Heidi Isern

writer. thinker. whiskey drinker.

5 Home Remedies for Happiness

San Francisco is a bipolar city; its unpredictable fog transforms its inhabitants from melancholy to ecstasy in a matter of minutes. When the dense blanket wraps itself around the hills, it drenches the population in a wet cold, making their bones shudder. The non-stop drizzle depresses and people slink around inside, lamenting their lives, cursing the city, unable to cope with the gray.

Luckily, the fog is a rather fickle creature and retreats as quickly as she arrived.  The clouds lift and a bright orb emerges to radiate heat and light up the city’s canvas.  The population’s depression shifts into mania.  Everyone stops what they are doing to run outside and grin at the sun.  People cheer, people run, people host impromptu barbeques seeking to maximize the day.  Facebook and Twitter accounts are plastered with messages of ‘I love my life.’

For someone that embraces life’s rollercoaster, San Francisco couldn’t be a better place to reside.  As I wrote in Metaphor Masturbation, I enjoy the indulgence of emotion.  My reputation, for better or for worse, is one of a child; emotional, unrestrained, and sensitive to weather patterns. When it’s sunny, I’m annoying happy and have been called a ‘hyper active rabbit in a carrot garden.’ I smile at strangers, skip down the street, and fall in love with the foam on my cappuccino.  However, even a rabbit can get down.  Like everyone, I have undergone difficulties, becoming deeply saddened or annoyingly grumpy.  During the foggier days I turn into a recluse.  I question my purpose in life every half an hour. I become easily injured and beat myself to a pulp over my fallibility.  I read tragic literature that brings tears to my eyes. As is San Francisco’s weather, I am anything but stable.

Luckily for me, my fog phase is short lived and the sun always comes out again.  I realize that this isn’t true for other people.  According to the National Institute of Mental Heath, mood disorders (depression, bipolar, etc) affect 9.5% of the US population.  That means that one of our 10 friends is likely stuck in a nasty funk for much longer than the fog should last.  One of my friends is in such a phase.  She has tried everything including Prozac to keep her demons at bay.  Tired of living her life through prescriptions she asked me, the rabbit, if I knew of any home remedies for happiness.  Now, I am no expert when it comes to conditions of the brain. I cannot diagnose chemical imbalances nor assess medication need.  However, if one is feeling only slightly imbalanced (and who isn’t from time to time) I do have a few household tricks when it comes to escaping that foggy funk.  And no, I don’t mean scotch (not yet, anyway).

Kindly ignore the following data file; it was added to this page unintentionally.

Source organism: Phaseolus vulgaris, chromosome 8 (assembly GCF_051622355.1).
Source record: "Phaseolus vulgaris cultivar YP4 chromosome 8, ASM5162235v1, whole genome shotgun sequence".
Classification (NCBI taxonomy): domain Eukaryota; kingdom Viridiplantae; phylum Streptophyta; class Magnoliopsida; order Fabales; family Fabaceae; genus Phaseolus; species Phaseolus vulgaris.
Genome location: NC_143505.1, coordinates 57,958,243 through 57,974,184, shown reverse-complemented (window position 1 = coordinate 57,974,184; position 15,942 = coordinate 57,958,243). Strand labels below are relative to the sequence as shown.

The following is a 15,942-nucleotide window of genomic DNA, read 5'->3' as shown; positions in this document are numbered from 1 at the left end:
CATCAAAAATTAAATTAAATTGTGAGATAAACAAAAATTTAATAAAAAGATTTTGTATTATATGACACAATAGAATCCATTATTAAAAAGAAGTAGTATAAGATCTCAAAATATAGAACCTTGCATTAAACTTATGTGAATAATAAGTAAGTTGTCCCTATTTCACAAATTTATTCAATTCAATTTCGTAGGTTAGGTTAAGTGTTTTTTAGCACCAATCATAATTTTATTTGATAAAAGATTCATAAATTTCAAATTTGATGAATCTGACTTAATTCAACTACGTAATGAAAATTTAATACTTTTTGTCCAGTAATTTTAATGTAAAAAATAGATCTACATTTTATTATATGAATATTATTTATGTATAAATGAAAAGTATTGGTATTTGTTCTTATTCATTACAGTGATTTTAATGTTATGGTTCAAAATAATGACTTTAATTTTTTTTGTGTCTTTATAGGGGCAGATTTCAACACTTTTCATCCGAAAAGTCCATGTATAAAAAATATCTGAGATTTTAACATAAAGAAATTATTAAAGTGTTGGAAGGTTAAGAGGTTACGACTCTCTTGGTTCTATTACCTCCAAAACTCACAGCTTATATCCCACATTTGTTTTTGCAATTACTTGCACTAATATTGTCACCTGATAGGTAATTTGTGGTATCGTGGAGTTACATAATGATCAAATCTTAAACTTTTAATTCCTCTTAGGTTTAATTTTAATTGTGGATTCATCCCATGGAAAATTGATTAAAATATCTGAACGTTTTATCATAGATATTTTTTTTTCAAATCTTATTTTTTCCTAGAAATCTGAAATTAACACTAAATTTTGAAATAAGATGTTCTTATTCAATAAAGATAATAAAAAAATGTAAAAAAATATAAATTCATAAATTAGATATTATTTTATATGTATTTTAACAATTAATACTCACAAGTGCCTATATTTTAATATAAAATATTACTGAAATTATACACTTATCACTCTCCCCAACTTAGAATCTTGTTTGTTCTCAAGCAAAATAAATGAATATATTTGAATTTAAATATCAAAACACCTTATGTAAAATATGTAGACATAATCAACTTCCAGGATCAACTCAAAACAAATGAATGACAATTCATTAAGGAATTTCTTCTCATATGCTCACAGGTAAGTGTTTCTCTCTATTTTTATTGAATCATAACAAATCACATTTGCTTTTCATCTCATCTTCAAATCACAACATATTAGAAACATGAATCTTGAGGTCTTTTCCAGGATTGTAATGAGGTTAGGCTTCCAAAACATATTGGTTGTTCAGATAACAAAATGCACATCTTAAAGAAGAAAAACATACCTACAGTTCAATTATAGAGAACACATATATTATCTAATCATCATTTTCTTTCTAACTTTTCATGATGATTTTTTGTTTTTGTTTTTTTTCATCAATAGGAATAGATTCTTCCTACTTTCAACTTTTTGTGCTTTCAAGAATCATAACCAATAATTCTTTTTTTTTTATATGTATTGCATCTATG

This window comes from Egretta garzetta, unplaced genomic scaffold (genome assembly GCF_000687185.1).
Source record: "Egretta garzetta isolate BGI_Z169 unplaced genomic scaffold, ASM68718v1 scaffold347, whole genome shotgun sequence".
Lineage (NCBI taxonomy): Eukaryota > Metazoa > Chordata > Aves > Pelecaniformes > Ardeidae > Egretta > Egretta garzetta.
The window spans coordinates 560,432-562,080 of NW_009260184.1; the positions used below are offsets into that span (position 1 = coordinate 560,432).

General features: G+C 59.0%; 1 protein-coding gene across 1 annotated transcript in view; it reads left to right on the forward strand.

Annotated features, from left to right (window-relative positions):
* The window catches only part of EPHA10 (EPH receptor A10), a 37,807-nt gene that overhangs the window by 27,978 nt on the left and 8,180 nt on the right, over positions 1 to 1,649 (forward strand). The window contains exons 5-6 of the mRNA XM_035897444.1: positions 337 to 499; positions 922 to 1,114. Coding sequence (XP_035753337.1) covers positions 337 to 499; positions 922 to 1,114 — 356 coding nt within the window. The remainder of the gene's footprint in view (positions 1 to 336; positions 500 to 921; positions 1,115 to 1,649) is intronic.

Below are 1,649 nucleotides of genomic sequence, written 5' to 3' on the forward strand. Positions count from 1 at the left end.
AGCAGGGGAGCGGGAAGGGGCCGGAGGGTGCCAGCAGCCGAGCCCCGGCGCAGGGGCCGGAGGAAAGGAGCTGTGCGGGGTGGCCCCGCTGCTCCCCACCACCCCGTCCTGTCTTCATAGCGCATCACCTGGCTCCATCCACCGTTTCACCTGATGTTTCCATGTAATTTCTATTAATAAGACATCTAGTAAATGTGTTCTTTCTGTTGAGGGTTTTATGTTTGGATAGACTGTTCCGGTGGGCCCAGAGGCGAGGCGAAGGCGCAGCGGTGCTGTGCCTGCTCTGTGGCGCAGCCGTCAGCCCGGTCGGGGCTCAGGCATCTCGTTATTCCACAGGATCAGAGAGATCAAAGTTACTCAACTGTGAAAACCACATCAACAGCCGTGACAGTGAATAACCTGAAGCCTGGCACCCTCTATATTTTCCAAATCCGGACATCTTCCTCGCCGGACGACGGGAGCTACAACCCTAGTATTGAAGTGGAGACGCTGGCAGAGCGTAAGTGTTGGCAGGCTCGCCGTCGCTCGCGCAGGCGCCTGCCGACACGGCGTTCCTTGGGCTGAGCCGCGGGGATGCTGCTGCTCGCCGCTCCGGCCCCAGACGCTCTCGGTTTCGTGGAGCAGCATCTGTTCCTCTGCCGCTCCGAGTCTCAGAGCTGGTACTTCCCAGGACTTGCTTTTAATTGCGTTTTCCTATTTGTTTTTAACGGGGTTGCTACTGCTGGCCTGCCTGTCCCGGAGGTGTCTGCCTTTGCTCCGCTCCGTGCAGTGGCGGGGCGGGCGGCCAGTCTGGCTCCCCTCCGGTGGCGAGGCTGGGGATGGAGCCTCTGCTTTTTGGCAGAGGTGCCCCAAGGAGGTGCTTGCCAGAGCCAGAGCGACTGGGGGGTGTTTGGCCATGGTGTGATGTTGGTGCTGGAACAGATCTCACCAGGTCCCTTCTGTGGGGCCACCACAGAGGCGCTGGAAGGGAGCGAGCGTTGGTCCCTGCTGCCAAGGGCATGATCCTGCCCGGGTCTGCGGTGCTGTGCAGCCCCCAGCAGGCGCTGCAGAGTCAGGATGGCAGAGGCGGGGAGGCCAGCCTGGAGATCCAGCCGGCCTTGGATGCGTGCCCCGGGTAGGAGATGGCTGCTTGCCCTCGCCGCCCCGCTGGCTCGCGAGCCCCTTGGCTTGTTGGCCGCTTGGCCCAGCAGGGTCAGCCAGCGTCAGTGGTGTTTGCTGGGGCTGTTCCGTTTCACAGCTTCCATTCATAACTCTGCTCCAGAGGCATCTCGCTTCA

1. Embrace Melancholy

I do not mind being sad.  Actually, I revel in it.  There is nothing like pumping out the somber tunes of Morphine’s ‘Cure for Pain’ (check them out on your next depressed binge), smoking a cigarette, and feeling melodramatic for a night. In fact, I write some of my best lines during these times.  After my heartfelt outpour onto paper, I am drained of emotion.  The demons are gone.   Exhausted, I fall asleep and wake up the next morning refreshed in new spirits, once again eager for my perfectly foamy cappuccino.

2. Transport Via Memories